The hacker group known as "Distributed Denial of Secrets" on Friday released 10 years' worth of data from more than 200 law enforcement agencies across the nation. The doxxing, being dubbed "BlueLeaks," includes "hundreds of thousands of documents," including "police and FBI reports, bulletins, guides, and more." The documents are 269GB.
The group's Twitter account stated the information is being released anonymously, but they took no part in actually obtaining it.
DDoSecrets publishes materials submitted by sources, both leakers and hackers. We provide a stable platform for the public to access data and an anonymity shield for sources to share it, but are uninvolved in the exfiltration of data.— Distributed Denial of Secrets (@DDoSecrets) June 21, 2020
The release was done as protests and riots over the death of George Floyd continue across the nation. DDOS co-founder Emma Best told Wired that people began sifting through the documents to learn more about how law enforcement is tracking and communicating with one another about the protests.
"It's the largest published hack of American law enforcement agencies," Best said. "It provides the closest inside look at the state, local, and federal agencies tasked with protecting the public, including [the] government response to COVID and the BLM protests."
According to Krebs on Security, the data was obtained through a security data breach at a "fusion center." These centers are owned and operated by states and used to send information between law enforcement agencies at various levels, including the state, local, tribal and federal levels. Any agency's private sector partners also have access to the system.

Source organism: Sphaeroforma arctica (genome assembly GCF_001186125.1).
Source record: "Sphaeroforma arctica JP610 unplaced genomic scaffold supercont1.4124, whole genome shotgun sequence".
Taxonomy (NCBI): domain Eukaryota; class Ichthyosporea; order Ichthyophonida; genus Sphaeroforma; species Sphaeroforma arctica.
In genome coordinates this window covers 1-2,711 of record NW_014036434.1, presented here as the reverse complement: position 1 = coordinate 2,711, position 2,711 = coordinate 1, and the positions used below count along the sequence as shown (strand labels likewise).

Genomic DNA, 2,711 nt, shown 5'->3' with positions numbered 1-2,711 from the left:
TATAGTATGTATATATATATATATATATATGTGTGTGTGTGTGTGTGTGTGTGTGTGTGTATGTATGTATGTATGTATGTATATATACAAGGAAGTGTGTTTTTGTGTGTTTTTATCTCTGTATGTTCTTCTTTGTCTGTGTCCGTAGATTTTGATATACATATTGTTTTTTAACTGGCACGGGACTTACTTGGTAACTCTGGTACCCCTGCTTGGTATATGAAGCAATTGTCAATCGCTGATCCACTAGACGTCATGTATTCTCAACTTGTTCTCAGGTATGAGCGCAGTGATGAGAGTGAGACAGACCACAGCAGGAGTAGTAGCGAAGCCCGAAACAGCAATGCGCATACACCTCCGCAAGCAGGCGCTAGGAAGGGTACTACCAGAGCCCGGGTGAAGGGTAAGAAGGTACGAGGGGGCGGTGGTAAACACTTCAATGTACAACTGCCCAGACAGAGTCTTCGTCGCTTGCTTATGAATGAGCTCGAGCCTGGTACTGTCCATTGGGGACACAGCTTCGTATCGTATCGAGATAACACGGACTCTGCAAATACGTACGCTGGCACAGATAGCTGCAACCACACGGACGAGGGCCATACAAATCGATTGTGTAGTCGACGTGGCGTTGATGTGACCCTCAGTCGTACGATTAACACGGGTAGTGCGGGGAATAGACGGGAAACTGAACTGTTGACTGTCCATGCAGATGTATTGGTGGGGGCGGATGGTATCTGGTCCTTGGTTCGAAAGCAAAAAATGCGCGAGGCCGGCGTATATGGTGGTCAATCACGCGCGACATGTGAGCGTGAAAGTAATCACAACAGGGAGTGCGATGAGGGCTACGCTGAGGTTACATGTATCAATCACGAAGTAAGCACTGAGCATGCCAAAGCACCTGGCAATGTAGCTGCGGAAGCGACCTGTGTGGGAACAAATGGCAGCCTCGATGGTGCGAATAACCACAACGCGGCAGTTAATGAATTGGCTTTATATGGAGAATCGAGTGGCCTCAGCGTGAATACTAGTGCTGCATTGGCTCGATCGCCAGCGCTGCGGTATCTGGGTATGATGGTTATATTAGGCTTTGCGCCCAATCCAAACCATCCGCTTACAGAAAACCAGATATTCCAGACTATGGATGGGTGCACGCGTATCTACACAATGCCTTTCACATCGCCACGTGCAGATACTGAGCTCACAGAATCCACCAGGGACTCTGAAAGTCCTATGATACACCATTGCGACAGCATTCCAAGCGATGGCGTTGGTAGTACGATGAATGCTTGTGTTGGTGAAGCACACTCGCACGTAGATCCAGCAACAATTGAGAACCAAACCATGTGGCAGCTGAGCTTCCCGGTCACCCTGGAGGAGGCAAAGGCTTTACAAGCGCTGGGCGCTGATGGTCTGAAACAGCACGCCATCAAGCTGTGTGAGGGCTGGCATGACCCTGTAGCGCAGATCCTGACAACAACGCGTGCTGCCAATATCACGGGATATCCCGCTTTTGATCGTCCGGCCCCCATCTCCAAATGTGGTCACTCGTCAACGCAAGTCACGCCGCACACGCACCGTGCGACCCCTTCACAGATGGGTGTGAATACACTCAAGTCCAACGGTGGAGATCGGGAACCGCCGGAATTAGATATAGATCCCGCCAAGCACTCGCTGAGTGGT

An alert from the National Fusion Center Association stated the data spans more than two decades, from August 1996 through June 19, 2020. The documents contain sensitive information, like names, email addresses, phone numbers, PDF documents and images.
"Additionally, the data dump contains emails and associated attachments," an NFCA alert obtained by Krebs on Security stated. "Our initial analysis revealed that some of these files contain highly sensitive information such as ACH routing numbers, international bank account numbers (IBANs), and other financial data as well as personally identifiable information (PII) and images of suspects listed in Requests for Information (RFIs) and other law enforcement and government agency reports."
PPIs are things like a full name, Social Security number, driver's license number, bank account number, passport number and email address.
The agencies with the most data about them in the leaks include:
- 36 GB Missouri Information Analysis Center
- 19 GB Northern California Regional Intelligence Center
- 14 GB Joint Regional Intelligence Center
- 13 GB Delaware Information and Analysis Center
- 9.4 GB Austin Regional Intelligence Center
- 6.6 GB Southeast Florida Fusion Center
- 5.3 GB FBI Houston Citizens Academy Alumni Association
- 4.9 GB Orange County Intelligence Assessment Center
- 2.9 GB Colorado Information Analysis Center
Best said the group spent a week scrubbing personal information for suspects and victims of crimes, but there was a chance they could have missed something. Before releasing the 296GB of data, they deleted 50GB of that personal information.
NFCA stated the hacking occurred when someone created a user account for the Netsential system. They then uploaded malicious content that allowed them to obtain the entire system's data.